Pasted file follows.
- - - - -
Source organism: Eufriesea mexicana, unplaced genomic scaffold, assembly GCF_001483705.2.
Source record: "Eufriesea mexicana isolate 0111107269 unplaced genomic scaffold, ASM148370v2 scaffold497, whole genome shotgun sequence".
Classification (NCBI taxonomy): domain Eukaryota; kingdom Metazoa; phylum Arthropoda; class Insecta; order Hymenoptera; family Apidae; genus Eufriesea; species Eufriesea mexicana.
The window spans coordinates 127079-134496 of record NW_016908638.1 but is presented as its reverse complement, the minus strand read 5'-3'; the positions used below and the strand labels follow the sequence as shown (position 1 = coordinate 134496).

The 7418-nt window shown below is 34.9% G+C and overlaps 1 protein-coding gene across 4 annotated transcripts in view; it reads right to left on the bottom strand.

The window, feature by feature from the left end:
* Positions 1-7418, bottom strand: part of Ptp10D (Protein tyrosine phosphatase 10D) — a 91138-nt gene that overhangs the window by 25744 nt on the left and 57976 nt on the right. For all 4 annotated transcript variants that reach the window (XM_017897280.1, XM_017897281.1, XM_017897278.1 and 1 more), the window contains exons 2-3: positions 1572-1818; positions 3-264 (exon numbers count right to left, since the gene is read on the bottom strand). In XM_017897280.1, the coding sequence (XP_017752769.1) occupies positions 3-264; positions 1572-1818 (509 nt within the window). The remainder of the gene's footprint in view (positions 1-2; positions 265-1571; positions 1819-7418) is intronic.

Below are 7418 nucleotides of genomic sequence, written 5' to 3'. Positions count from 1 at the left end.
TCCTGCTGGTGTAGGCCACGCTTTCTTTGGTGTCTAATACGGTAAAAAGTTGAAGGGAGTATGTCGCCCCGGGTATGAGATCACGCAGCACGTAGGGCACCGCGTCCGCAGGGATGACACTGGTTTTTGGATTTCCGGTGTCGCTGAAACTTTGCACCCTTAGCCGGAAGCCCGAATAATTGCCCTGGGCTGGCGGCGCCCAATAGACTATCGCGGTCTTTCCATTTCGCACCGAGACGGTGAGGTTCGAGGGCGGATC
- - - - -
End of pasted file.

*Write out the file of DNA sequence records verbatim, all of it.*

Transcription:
Source organism: Eufriesea mexicana, unplaced genomic scaffold, assembly GCF_001483705.2.
Source record: "Eufriesea mexicana isolate 0111107269 unplaced genomic scaffold, ASM148370v2 scaffold497, whole genome shotgun sequence".
Classification (NCBI taxonomy): domain Eukaryota; kingdom Metazoa; phylum Arthropoda; class Insecta; order Hymenoptera; family Apidae; genus Eufriesea; species Eufriesea mexicana.
The window spans coordinates 127079-134496 of record NW_016908638.1 but is presented as its reverse complement, the minus strand read 5'-3'; the positions used below and the strand labels follow the sequence as shown (position 1 = coordinate 134496).

The 7418-nt window shown below is 34.9% G+C and overlaps 1 protein-coding gene across 4 annotated transcripts in view; it reads right to left on the bottom strand.

The window, feature by feature from the left end:
* Positions 1-7418, bottom strand: part of Ptp10D (Protein tyrosine phosphatase 10D) — a 91138-nt gene that overhangs the window by 25744 nt on the left and 57976 nt on the right. For all 4 annotated transcript variants that reach the window (XM_017897280.1, XM_017897281.1, XM_017897278.1 and 1 more), the window contains exons 2-3: positions 1572-1818; positions 3-264 (exon numbers count right to left, since the gene is read on the bottom strand). In XM_017897280.1, the coding sequence (XP_017752769.1) occupies positions 3-264; positions 1572-1818 (509 nt within the window). The remainder of the gene's footprint in view (positions 1-2; positions 265-1571; positions 1819-7418) is intronic.

Below are 7418 nucleotides of genomic sequence, written 5' to 3'. Positions count from 1 at the left end.
TCCTGCTGGTGTAGGCCACGCTTTCTTTGGTGTCTAATACGGTAAAAAGTTGAAGGGAGTATGTCGCCCCGGGTATGAGATCACGCAGCACGTAGGGCACCGCGTCCGCAGGGATGACACTGGTTTTTGGATTTCCGGTGTCGCTGAAACTTTGCACCCTTAGCCGGAAGCCCGAATAATTGCCCTGGGCTGGCGGCGCCCAATAGACTATCGCGGTCTTTCCATTTCGCACCGAGACGGTGAGGTTCGAGGGCGGATC